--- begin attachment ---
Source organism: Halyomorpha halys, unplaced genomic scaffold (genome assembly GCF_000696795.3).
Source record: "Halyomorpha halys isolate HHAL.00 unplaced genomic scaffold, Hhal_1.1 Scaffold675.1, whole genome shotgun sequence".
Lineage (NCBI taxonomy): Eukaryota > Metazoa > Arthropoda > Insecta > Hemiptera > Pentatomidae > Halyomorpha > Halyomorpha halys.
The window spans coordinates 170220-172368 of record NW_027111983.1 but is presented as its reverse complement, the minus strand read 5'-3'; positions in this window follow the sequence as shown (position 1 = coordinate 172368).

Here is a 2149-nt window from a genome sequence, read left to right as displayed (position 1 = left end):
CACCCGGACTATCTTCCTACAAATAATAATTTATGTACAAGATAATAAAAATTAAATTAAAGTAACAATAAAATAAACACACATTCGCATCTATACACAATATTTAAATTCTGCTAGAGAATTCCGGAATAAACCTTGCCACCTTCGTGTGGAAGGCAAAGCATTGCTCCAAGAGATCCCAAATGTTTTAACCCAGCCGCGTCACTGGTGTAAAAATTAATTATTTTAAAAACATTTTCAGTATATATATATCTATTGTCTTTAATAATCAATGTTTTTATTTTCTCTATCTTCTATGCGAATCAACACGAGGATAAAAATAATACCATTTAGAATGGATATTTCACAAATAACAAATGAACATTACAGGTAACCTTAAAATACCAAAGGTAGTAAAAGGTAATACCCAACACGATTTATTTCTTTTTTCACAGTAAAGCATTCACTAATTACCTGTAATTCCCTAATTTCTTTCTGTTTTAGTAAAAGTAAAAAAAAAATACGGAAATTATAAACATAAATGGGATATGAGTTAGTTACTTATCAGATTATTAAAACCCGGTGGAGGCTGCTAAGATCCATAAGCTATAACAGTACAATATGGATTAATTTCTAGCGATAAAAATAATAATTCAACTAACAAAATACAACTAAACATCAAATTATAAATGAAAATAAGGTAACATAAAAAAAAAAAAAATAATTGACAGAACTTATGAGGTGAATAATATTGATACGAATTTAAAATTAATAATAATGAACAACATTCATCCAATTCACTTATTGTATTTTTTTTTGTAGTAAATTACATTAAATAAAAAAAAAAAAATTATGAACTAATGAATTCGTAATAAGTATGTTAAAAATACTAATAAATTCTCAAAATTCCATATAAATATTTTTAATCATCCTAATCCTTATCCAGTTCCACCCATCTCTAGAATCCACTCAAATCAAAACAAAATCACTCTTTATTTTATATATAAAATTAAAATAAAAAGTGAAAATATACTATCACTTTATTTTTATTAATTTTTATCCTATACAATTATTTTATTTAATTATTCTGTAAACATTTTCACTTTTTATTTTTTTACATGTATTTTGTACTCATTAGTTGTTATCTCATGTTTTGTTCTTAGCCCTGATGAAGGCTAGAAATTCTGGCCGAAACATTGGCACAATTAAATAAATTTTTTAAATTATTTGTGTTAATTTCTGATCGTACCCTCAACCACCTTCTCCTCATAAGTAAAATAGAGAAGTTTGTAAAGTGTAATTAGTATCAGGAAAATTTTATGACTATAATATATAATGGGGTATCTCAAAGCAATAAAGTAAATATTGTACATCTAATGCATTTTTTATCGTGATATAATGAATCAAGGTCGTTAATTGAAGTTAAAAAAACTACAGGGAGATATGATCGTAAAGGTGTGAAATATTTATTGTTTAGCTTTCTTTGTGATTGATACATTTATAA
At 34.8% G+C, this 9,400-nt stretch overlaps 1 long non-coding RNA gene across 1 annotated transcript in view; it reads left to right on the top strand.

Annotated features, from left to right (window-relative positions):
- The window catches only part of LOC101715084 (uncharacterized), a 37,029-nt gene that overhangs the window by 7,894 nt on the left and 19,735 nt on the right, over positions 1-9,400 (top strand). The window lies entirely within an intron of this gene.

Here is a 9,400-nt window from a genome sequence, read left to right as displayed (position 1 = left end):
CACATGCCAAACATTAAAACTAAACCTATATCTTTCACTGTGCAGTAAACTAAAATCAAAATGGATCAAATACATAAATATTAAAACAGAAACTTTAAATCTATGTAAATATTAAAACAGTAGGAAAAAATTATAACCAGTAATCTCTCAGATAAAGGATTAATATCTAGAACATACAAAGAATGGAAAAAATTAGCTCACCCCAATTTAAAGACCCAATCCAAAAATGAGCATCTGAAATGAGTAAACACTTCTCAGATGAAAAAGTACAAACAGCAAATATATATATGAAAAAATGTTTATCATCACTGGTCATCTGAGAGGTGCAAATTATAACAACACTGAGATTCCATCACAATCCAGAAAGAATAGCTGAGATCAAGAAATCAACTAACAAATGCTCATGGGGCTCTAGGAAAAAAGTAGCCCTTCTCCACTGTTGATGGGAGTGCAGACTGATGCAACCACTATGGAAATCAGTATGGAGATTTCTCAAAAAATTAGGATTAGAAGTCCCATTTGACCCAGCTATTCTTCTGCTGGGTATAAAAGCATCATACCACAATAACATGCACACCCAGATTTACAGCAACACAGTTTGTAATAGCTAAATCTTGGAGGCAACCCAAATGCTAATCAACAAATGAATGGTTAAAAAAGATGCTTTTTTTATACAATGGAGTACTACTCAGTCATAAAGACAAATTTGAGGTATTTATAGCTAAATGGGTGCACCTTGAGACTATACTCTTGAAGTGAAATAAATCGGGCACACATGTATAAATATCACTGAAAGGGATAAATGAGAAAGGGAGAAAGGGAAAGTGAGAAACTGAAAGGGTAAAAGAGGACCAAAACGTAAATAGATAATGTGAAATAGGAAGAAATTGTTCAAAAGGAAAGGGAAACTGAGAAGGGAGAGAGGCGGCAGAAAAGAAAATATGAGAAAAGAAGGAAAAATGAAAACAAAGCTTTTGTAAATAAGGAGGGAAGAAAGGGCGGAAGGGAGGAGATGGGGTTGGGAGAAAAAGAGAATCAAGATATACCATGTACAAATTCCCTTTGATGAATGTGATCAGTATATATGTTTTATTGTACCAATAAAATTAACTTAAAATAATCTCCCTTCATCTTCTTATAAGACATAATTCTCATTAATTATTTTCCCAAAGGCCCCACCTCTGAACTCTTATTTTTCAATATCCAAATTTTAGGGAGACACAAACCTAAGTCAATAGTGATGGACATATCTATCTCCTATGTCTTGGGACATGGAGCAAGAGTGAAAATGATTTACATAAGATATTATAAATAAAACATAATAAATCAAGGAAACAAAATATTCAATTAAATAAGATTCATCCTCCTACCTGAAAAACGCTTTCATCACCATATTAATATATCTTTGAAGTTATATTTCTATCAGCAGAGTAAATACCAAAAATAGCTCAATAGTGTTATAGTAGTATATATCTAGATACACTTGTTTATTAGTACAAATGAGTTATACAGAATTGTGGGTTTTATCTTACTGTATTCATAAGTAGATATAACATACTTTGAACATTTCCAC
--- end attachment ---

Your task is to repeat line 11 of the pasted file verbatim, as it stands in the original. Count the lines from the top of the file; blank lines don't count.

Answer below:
CACATGCCAAACATTAAAACTAAACCTATATCTTTCACTGTGCAGTAAACTAAAATCAAAATGGATCAAATACATAAATATTAAAACAGAAACTTTAAATCTATGTAAATATTAAAACAGTAGGAAAAAATTATAACCAGTAATCTCTCAGATAAAGGATTAATATCTAGAACATACAAAGAATGGAAAAAATTAGCTCACCCCAATTTAAAGACCCAATCCAAAAATGAGCATCTGAAATGAGTAAACACTTCTCAGATGAAAAAGTACAAACAGCAAATATATATATGAAAAAATGTTTATCATCACTGGTCATCTGAGAGGTGCAAATTATAACAACACTGAGATTCCATCACAATCCAGAAAGAATAGCTGAGATCAAGAAATCAACTAACAAATGCTCATGGGGCTCTAGGAAAAAAGTAGCCCTTCTCCACTGTTGATGGGAGTGCAGACTGATGCAACCACTATGGAAATCAGTATGGAGATTTCTCAAAAAATTAGGATTAGAAGTCCCATTTGACCCAGCTATTCTTCTGCTGGGTATAAAAGCATCATACCACAATAACATGCACACCCAGATTTACAGCAACACAGTTTGTAATAGCTAAATCTTGGAGGCAACCCAAATGCTAATCAACAAATGAATGGTTAAAAAAGATGCTTTTTTTATACAATGGAGTACTACTCAGTCATAAAGACAAATTTGAGGTATTTATAGCTAAATGGGTGCACCTTGAGACTATACTCTTGAAGTGAAATAAATCGGGCACACATGTATAAATATCACTGAAAGGGATAAATGAGAAAGGGAGAAAGGGAAAGTGAGAAACTGAAAGGGTAAAAGAGGACCAAAACGTAAATAGATAATGTGAAATAGGAAGAAATTGTTCAAAAGGAAAGGGAAACTGAGAAGGGAGAGAGGCGGCAGAAAAGAAAATATGAGAAAAGAAGGAAAAATGAAAACAAAGCTTTTGTAAATAAGGAGGGAAGAAAGGGCGGAAGGGAGGAGATGGGGTTGGGAGAAAAAGAGAATCAAGATATACCATGTACAAATTCCCTTTGATGAATGTGATCAGTATATATGTTTTATTGTACCAATAAAATTAACTTAAAATAATCTCCCTTCATCTTCTTATAAGACATAATTCTCATTAATTATTTTCCCAAAGGCCCCACCTCTGAACTCTTATTTTTCAATATCCAAATTTTAGGGAGACACAAACCTAAGTCAATAGTGATGGACATATCTATCTCCTATGTCTTGGGACATGGAGCAAGAGTGAAAATGATTTACATAAGATATTATAAATAAAACATAATAAATCAAGGAAACAAAATATTCAATTAAATAAGATTCATCCTCCTACCTGAAAAACGCTTTCATCACCATATTAATATATCTTTGAAGTTATATTTCTATCAGCAGAGTAAATACCAAAAATAGCTCAATAGTGTTATAGTAGTATATATCTAGATACACTTGTTTATTAGTACAAATGAGTTATACAGAATTGTGGGTTTTATCTTACTGTATTCATAAGTAGATATAACATACTTTGAACATTTCCAC